Friday marks the annual March for Life event where hundreds of thousands gather in the streets of the nation’s capital to protest the murder of innocent children around the country. This year, President Donald Trump will be among the crowd and will be the first U.S. president ever to attend the event.
The Southern Baptist Convention’s Ethics and Religious Liberty Commission head, Russell Moore started a movement several years ago to coincide with the majority Catholic event and dubbed it the Evangelicals for Life. The Evangelical version, however, has largely turned into a pro-social justice movement seeking to redefine what it means to be pro-life — and by their definition, being pro-life also means being pro-socialism.
Russell Moore recently talked about what it means to be pro-life in his Sign Posts podcast and explained to his listeners this very re-definition of the movement to include social justice. While thankfully Moore rejects the notion that social justice in and of itself replace anti-abortionism altogether — like some Evangelical movements do — he does presume a social and economic system that is inherently Marxist to make his point.
According to Moore, one cannot be pro-life unless they “care about the life of the immigrant,” “care about sick people,” and “care about the welfare of black people” — all hot-button social justice issues. Of course, the higher one is on the intersectionality scale the more you have to care about them to be pro-life. It doesn’t matter if you care about straight, white men so long as you care about immigrants, blacks, and sick people.
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But then he goes on to equate the pro-life issue with caring about social programs for these people. He says,
To care about human life doesn’t mean that we’re necessarily going to agree on what healthcare system model ought to look like, but it does mean that we agree that sick people matter. It doesn’t mean that we’re necessarily going to agree on what sorts of affirmative action programs we ought to have in our colleges and universities, but it has to mean that we understand and know that black lives matter, black people matter. It doesn’t necessarily mean that we agree on how many immigrants ought to come into the country every year, but it has to mean that the lives of immigrants and strangers and sojourners matter to God and ought to matter to us. So we can’t be the people who say these people are parasites. We have to say, “These are people created in the image of God.”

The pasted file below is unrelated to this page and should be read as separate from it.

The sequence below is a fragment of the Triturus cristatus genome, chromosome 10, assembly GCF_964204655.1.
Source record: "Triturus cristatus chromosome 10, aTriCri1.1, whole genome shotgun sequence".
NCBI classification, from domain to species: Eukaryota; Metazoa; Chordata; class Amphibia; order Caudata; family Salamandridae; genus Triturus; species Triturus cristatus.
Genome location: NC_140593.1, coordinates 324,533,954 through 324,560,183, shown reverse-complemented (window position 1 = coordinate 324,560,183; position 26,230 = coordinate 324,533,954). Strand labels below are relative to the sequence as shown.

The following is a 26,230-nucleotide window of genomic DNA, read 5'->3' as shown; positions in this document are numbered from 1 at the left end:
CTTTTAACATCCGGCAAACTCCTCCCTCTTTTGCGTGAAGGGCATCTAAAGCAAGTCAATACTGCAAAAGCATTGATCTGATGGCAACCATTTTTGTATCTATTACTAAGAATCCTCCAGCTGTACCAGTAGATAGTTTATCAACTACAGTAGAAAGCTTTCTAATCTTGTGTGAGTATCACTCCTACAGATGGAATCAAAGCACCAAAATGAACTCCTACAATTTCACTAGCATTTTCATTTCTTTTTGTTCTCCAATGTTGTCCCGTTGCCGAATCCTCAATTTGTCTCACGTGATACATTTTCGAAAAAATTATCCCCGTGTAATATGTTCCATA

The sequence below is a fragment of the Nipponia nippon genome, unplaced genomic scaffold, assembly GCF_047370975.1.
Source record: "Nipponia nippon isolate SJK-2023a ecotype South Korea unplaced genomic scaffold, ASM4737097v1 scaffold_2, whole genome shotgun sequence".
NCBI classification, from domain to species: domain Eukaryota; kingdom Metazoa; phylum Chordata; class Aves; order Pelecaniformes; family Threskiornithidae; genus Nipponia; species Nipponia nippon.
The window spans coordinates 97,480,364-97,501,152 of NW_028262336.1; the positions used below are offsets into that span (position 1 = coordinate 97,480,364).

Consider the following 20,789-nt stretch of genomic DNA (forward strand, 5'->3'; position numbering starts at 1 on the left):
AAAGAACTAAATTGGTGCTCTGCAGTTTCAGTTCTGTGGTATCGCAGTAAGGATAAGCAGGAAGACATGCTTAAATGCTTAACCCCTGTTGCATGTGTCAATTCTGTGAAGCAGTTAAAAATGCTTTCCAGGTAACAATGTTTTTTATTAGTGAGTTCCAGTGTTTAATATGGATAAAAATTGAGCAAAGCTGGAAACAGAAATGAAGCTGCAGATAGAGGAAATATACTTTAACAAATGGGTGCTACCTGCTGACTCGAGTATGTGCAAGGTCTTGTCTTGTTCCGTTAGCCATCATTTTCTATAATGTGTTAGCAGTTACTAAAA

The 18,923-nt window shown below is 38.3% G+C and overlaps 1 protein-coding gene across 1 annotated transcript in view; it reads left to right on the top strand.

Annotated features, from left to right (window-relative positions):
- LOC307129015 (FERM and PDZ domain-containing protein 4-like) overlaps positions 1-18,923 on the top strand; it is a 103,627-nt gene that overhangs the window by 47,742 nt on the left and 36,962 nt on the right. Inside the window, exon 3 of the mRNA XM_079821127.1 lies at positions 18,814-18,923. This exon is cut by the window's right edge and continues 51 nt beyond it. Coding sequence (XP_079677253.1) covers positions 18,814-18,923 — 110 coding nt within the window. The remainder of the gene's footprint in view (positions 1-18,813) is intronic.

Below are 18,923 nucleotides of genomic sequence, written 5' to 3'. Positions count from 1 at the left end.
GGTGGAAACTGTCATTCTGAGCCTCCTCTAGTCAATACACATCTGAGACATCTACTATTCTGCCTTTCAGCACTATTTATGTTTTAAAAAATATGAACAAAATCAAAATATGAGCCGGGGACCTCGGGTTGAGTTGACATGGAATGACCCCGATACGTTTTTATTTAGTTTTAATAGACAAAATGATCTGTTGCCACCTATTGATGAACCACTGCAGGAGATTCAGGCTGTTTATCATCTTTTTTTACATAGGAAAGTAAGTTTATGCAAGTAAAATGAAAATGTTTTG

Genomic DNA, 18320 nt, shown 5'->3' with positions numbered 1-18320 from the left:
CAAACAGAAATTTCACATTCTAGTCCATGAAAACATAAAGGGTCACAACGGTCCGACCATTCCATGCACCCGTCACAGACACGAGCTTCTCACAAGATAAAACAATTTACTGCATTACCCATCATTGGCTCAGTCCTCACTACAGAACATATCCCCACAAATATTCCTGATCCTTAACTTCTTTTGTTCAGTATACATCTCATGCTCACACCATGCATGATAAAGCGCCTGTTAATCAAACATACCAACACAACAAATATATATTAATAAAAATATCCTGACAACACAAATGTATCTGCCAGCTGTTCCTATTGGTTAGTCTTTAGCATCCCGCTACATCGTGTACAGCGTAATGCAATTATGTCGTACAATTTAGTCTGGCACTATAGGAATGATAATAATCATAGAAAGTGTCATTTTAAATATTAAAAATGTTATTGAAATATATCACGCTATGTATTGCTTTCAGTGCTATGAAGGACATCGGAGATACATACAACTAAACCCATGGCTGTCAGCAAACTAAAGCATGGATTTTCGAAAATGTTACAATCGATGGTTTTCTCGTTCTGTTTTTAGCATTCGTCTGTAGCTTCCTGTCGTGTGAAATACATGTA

If you read (or listen, if you will) closely, you can see that Moore’s comments here are very carefully crafted to presume a system that already embraces socialism. He doesn’t say that we’re going to disagree on whether or not to have affirmative action programs — he says we’re going to disagree on “what sorts” of affirmative action programs. He doesn’t say that we’re going to disagree on whether or not we should implement a healthcare system — he says we’re going to disagree on what kind.
And nobody — literally nobody — has argued that these people are not created in the image of God. This is a highly irresponsible and foolish argument for one of the most influential men in the most influential Protestant denomination in the world to make. It’s an accusation against an entire group of people who reject social justice that paints a picture of “white supremacy” where it simply does not exist. The argument is essentially to be for these social programs or be a white supremacist.
It’s really time for Southern Baptists to wake up and smell the rat of political influence that’s overwhelming the denomination right now. You can read (or listen to) the entire podcast from Russell Moore at this link.